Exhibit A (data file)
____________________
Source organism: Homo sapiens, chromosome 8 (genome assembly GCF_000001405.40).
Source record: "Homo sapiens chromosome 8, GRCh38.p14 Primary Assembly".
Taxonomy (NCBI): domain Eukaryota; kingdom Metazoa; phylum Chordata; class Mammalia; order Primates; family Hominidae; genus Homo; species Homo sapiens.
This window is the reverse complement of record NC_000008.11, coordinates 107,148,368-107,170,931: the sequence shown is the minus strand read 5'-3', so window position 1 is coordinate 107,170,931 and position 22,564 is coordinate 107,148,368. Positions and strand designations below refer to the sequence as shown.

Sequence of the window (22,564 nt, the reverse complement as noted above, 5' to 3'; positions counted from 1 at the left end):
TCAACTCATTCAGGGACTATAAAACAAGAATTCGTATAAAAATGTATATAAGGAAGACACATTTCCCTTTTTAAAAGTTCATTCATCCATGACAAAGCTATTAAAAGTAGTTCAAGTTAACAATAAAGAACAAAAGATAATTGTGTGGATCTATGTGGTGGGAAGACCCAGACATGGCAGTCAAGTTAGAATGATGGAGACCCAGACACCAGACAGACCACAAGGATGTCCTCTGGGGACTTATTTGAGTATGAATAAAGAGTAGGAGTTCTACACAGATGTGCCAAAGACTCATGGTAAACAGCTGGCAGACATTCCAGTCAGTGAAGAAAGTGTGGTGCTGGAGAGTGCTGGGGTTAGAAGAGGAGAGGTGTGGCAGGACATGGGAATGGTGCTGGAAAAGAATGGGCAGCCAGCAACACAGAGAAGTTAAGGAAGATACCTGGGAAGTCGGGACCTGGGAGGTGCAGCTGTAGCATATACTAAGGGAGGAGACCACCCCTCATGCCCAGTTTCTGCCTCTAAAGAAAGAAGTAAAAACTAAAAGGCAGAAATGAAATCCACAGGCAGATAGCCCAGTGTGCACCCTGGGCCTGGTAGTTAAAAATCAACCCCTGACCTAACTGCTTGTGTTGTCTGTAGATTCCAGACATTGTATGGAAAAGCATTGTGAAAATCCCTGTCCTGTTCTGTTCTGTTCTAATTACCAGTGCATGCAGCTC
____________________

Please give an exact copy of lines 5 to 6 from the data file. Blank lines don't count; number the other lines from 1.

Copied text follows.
Sequence of the window (22,564 nt, the reverse complement as noted above, 5' to 3'; positions counted from 1 at the left end):
TCAACTCATTCAGGGACTATAAAACAAGAATTCGTATAAAAATGTATATAAGGAAGACACATTTCCCTTTTTAAAAGTTCATTCATCCATGACAAAGCTATTAAAAGTAGTTCAAGTTAACAATAAAGAACAAAAGATAATTGTGTGGATCTATGTGGTGGGAAGACCCAGACATGGCAGTCAAGTTAGAATGATGGAGACCCAGACACCAGACAGACCACAAGGATGTCCTCTGGGGACTTATTTGAGTATGAATAAAGAGTAGGAGTTCTACACAGATGTGCCAAAGACTCATGGTAAACAGCTGGCAGACATTCCAGTCAGTGAAGAAAGTGTGGTGCTGGAGAGTGCTGGGGTTAGAAGAGGAGAGGTGTGGCAGGACATGGGAATGGTGCTGGAAAAGAATGGGCAGCCAGCAACACAGAGAAGTTAAGGAAGATACCTGGGAAGTCGGGACCTGGGAGGTGCAGCTGTAGCATATACTAAGGGAGGAGACCACCCCTCATGCCCAGTTTCTGCCTCTAAAGAAAGAAGTAAAAACTAAAAGGCAGAAATGAAATCCACAGGCAGATAGCCCAGTGTGCACCCTGGGCCTGGTAGTTAAAAATCAACCCCTGACCTAACTGCTTGTGTTGTCTGTAGATTCCAGACATTGTATGGAAAAGCATTGTGAAAATCCCTGTCCTGTTCTGTTCTGTTCTAATTACCAGTGCATGCAGCTC